40A MPPT Solar Charge Controller
Charge controller for off-grid solar power systems:
alarms and video surveillance
filtering and pumping water
...and so on
During the sizing of a stand-alone solar power system (also called off-grid) some people spend thousands of euros to have the best performing batteries, without worrying about the choice of the charge controller, component on which the system safety and the battery bank lifetime depend.
During the sizing of a stand-alone solar power system, other people tend to spend more than necessary for solar panels, ignoring the huge difference in efficiency between traditional PWM controllers and modern MPPT controllers. In fact, not everyone knows that an MPPT solar charge controller is capable of extracting up to 30% more solar power than a PWM controller. Yes, exactly... 30%. At low temperatures, the difference increases even by 45%!
What does all this mean? It means that they often find themselves with an expensive, bulky and inefficient system. Let's take a practical example: let's take a classic 100W 36-cell panel. Well, under Standard Test Conditions (STC) a PWM controller will extract approximately 70W (100-30%) from our panel, while a high efficiency MPPT controller will use all the panel power (100W) to recharge the batteries and therefore that panel will be worth all the money spent and the space occupied.
This charge controller for solar panels uses MPPT technology and has a conversion efficiency between 95% and 98%. In addition to ensuring a greater transfer of solar power, it also offers a 4-phase management of the charging process thus increasing the lifetime of the batteries that we are going to connect.
What types of batteries can be managed and how to select them? As visible from the photo, the charge controller is equipped, on the left side of its terminal board, with a pair of white electric switches (called slide-style DIP switch) and a table of combinations. By positioning these two numbered switches, it will be possible to select four types of batteries and activate the best program that will manage their charge:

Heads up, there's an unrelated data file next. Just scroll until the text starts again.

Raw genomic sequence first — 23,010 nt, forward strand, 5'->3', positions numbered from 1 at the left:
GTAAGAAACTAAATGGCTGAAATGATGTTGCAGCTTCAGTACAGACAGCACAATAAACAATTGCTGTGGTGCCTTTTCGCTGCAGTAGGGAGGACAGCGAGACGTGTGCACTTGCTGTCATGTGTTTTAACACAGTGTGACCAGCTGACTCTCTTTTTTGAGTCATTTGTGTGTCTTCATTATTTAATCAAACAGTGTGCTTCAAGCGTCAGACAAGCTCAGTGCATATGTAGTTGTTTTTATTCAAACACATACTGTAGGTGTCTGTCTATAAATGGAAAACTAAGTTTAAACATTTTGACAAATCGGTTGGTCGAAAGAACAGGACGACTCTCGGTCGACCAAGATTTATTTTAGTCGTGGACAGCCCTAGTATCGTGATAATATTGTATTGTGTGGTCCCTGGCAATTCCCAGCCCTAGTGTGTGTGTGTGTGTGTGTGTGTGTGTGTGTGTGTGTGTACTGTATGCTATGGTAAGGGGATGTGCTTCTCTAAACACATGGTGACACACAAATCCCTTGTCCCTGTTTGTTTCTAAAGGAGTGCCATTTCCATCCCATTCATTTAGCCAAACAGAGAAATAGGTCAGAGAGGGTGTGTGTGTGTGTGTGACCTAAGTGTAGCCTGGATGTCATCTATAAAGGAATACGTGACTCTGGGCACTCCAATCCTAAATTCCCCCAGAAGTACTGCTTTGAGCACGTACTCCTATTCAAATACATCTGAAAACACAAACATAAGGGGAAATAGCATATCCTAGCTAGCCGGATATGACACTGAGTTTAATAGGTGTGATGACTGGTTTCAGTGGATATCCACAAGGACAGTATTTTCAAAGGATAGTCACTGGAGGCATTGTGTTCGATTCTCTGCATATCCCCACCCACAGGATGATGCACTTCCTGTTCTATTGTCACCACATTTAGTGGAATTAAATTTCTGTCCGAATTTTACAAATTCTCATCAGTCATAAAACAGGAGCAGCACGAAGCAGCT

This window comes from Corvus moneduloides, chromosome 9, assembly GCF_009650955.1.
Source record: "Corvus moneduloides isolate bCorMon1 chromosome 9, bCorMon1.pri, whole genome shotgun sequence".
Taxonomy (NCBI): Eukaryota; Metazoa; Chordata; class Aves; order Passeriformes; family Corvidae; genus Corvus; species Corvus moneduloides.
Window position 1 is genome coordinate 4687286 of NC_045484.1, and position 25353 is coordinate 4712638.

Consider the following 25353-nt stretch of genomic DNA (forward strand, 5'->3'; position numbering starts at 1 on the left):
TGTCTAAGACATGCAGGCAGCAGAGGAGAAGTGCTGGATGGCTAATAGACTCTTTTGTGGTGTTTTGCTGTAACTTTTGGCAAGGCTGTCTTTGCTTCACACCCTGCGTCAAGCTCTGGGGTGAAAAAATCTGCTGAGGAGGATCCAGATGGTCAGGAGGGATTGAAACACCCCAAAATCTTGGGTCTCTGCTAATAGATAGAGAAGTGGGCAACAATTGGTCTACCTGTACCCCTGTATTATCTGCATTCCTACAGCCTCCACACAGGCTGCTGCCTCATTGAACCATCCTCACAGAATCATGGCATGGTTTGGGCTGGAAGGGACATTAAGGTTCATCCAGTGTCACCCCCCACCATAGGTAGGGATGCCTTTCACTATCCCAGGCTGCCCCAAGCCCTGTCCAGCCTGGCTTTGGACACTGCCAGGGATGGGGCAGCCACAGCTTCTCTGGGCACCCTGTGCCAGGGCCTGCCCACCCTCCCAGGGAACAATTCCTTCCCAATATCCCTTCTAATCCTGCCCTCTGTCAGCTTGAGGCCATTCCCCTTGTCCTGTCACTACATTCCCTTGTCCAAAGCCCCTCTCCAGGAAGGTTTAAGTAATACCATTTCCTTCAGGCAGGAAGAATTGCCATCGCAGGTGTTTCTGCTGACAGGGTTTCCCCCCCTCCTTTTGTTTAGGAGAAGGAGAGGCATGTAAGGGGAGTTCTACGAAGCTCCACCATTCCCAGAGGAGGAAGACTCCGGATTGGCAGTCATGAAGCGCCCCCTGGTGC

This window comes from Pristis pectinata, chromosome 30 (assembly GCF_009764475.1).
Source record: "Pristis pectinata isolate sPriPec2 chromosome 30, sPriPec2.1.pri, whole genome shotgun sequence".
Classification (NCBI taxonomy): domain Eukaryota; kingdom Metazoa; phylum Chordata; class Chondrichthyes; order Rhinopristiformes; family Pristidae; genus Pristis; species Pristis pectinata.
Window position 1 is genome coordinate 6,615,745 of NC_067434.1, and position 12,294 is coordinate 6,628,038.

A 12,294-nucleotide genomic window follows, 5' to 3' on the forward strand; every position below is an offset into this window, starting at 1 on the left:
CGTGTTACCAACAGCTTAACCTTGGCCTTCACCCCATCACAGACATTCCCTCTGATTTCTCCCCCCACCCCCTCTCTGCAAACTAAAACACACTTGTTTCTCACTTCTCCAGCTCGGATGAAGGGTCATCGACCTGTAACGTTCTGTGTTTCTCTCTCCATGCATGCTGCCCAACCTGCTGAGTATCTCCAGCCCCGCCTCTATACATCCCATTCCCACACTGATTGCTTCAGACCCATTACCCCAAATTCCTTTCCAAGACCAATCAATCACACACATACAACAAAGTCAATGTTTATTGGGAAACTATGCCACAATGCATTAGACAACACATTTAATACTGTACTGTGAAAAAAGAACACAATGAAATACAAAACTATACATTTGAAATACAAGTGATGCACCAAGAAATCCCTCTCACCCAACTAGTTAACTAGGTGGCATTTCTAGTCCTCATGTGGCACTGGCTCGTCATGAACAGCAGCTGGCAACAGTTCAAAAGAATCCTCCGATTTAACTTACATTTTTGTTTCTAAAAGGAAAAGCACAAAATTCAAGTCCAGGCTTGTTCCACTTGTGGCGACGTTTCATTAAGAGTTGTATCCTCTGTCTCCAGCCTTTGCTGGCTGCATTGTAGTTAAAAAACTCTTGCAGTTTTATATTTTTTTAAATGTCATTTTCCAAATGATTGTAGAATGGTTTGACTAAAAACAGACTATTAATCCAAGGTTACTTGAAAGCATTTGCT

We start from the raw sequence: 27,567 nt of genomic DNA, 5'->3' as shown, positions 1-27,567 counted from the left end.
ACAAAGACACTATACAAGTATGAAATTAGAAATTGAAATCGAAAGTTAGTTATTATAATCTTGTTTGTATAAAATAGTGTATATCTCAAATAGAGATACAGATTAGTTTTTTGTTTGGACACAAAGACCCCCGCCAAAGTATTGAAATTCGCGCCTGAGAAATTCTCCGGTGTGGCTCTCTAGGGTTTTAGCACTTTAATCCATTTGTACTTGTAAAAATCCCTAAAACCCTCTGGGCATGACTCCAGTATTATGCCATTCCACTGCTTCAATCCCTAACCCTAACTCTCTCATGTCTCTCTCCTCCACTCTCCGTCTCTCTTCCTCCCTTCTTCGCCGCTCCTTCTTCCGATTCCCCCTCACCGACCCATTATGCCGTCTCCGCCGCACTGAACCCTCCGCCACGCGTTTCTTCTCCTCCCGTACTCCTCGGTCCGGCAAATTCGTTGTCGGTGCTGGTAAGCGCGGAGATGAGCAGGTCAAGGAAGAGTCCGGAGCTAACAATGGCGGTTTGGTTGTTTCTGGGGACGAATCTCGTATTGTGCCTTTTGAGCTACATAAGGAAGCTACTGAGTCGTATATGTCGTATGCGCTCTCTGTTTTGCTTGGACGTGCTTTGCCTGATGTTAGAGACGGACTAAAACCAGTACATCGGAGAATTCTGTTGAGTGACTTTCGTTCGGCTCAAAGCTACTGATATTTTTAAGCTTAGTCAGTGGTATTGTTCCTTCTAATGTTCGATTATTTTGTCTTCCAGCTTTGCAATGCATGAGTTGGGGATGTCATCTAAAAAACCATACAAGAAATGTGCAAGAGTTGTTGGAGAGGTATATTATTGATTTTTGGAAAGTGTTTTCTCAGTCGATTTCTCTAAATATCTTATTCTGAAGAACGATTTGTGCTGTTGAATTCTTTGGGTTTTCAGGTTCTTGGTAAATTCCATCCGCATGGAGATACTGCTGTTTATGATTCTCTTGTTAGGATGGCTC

• Lead-acid (Sealed)
• the modern LiFePO4 batteries
The ease and rapidity of battery type selection represent another distinctive feature of this MPPT charge controller. You can connect both 12V and 24V batteries: the controller will automatically recognize their rated voltage and consequently set the right charging voltage. If you use 12V batteries, you can connect solar panels for an overall power of 480W while if you use 24V batteries, it will be accepted a maximum input power of 960W. Here is a guide on how to wire multiple solar panels in parallel to achieve these amounts of power.
What is the best battery type for an efficient solar power system? Today, the best batteries for solar storage are undoubtedly the LiFePO4 batteries (with dedicated BMS). They are light, safe and really last many years. They can also be fully discharged using all their capacity and be quickly charged with high currents. The perfect choice for our controller that can charge the batteries with currents up to 40A.
The same current is also guaranteed to power any electronic device connected to the LOAD terminals (the two terminals with the bulb symbol). The LOAD output is protected against overloads and short-circuits. The external casing of the MPPT charge controller is made of die-cast aluminum in order to guarantee the best ratio between strength, lightness and heat dissipation capacity. In addition, a fan for air circulation is mounted on its back.
A good 40A MPPT solar charge controller can't be supplied without some important accessories, right? Well, let's see what they are and their respective function within our system.
The first accessory is the remote digital meter. Thanks to its backlit display you will be able to easily view and monitor all the parameters in real time from a point of your choice (battery voltage, charging current, total power, battery capacity, energy). The meter comes with 4 fixing screws and a connection cable 5 meters long. In addition, the most tech-savvy users can monitor the progress of the charge even from their Smartphone or iPhone. The controller has in fact a bluetooth antenna and a dedicated app, free of charge, in 8 different languages.